Nepal Earthquakes

Responding to the Earthquakes

April 2015
Mondo has been working in Nepal for over 10 years on community development programmes focused around schools and capacity building in education in the Helambu region, 80kms North East of Kathmandu.
We were shocked and saddened to hear of the devastation caused by the earthquake that hit Nepal on 25 April 2015, along with the numerous aftershocks that followed. On this page we chronicle our efforts, along with those of our local partner in Helambu, the Helambu Education and Livelihood Project (HELP), in providing immediate assistance and relief to the villagers on the ground.
Once we had provided support as first responders in the region, we worked with the local community to create a plan to repair, rebuild and resource schools which had been totally or partially destroyed. Working with support from the Nepali Department of Education, we have committed to working with 15 villages. Six of those re-built and re-designed schools were completed and handed over in 2016 and early 2017, and construction is underway for more schools!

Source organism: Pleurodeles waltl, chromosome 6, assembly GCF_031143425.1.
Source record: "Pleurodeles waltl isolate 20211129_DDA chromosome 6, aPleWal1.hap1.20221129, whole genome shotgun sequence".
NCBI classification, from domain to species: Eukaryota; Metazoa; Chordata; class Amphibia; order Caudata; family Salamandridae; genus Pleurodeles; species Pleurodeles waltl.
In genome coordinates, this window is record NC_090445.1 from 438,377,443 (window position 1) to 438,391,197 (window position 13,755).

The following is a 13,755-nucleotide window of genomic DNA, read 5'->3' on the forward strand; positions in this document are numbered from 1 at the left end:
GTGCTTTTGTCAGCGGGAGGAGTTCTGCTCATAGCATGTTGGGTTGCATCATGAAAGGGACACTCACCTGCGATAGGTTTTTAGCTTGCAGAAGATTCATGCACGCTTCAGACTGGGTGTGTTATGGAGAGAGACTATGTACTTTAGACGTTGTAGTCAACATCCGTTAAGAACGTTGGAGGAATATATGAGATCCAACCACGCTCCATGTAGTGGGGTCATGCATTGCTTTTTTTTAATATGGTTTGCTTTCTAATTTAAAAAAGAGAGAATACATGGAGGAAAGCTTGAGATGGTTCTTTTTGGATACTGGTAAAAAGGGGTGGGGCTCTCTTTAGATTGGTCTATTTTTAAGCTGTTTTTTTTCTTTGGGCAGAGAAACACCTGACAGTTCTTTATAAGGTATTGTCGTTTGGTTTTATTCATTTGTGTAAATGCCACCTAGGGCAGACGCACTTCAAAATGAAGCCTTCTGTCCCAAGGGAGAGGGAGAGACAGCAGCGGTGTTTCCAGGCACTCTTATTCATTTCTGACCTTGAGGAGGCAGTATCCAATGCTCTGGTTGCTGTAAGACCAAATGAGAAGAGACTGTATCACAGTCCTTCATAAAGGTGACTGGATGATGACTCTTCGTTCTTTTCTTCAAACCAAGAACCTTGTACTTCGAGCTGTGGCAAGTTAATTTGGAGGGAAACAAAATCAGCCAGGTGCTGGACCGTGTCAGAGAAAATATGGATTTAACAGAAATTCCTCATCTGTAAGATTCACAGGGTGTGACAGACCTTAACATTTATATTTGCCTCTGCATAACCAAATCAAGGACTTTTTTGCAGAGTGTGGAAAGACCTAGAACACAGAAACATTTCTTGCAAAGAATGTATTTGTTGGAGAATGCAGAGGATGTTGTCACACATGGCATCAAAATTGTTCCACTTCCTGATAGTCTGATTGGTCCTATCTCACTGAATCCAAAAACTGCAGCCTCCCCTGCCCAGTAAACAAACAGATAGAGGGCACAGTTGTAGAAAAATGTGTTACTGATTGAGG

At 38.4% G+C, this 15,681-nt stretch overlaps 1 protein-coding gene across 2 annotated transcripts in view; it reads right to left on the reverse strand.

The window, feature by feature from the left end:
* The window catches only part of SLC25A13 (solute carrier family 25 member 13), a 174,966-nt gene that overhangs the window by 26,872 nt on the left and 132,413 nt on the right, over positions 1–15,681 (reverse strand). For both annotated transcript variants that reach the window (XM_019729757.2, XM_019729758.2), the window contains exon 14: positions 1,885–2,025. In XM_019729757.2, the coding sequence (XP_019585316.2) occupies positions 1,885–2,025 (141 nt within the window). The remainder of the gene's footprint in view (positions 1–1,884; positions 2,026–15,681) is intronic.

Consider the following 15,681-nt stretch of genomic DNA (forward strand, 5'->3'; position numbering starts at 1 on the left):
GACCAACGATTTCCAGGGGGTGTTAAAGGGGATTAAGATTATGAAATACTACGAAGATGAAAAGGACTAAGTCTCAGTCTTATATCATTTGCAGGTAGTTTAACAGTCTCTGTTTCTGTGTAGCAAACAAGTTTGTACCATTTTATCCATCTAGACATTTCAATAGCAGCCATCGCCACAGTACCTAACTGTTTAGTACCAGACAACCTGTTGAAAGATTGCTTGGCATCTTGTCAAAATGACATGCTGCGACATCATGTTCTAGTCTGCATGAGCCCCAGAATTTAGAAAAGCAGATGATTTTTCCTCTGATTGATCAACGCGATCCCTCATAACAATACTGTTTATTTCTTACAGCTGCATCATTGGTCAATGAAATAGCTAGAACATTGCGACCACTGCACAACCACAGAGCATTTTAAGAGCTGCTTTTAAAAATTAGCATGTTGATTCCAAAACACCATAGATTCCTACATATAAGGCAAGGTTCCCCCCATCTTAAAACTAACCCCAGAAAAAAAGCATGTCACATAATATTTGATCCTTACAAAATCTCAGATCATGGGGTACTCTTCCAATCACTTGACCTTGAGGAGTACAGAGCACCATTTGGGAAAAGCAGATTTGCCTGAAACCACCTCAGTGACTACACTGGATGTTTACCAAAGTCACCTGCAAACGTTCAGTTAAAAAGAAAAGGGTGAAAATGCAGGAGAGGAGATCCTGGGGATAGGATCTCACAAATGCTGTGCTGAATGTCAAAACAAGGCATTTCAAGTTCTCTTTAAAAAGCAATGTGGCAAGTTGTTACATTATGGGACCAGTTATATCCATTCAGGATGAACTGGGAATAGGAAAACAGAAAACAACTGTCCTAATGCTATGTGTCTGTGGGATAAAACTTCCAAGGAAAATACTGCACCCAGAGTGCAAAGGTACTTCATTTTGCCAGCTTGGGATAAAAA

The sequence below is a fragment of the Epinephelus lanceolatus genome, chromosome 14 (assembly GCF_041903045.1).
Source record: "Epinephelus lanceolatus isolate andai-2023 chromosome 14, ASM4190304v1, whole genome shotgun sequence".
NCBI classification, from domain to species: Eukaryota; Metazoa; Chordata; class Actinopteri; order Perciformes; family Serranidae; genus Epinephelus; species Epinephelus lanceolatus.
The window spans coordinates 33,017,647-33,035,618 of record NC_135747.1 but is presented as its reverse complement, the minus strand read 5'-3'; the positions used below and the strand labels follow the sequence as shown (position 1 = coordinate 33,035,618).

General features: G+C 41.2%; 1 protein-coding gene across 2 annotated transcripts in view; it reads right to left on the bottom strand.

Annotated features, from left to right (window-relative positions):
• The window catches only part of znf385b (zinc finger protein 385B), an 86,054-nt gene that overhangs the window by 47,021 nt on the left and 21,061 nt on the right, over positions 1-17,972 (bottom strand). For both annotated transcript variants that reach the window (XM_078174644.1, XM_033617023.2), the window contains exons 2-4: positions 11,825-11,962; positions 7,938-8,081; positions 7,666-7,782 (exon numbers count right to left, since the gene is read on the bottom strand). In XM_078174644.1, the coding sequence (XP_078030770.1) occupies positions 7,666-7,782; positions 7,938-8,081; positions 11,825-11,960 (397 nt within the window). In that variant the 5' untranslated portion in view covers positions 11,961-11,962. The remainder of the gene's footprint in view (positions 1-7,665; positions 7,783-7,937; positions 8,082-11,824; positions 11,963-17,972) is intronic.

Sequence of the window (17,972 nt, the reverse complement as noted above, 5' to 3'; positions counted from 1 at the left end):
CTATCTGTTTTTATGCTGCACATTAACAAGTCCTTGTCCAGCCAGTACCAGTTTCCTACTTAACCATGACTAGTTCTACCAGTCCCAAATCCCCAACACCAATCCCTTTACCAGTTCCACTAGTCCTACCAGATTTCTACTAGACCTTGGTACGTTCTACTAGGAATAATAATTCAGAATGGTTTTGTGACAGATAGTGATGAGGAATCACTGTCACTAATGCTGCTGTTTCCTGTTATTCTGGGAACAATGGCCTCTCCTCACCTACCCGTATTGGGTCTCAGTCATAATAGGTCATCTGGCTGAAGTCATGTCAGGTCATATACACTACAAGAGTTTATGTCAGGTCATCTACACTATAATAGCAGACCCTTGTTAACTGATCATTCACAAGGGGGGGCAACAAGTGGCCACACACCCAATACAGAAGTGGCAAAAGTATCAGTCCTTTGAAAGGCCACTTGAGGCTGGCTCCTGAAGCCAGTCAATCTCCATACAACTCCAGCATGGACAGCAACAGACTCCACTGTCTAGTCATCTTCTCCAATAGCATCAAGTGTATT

We are also proud to have been awarded the Directory of Social Change’s Influencer Award for our efforts in the region.

Many villages have lost almost all their dwellings, leaving villagers homeless. A number of deaths have tragically taken place including some 30 children in Gunsa, and many people are injured. Roads are completely closed and we are helping Jimmy organise helicopter evacuation of the most serious cases – initial reports, 28 April 2015

Initial reports of villages being totally flattened were verified as the scale of the devastation slowly became clear…The list of injured across the valley numbers in the hundreds if not the thousands – further reports, 28 April 2015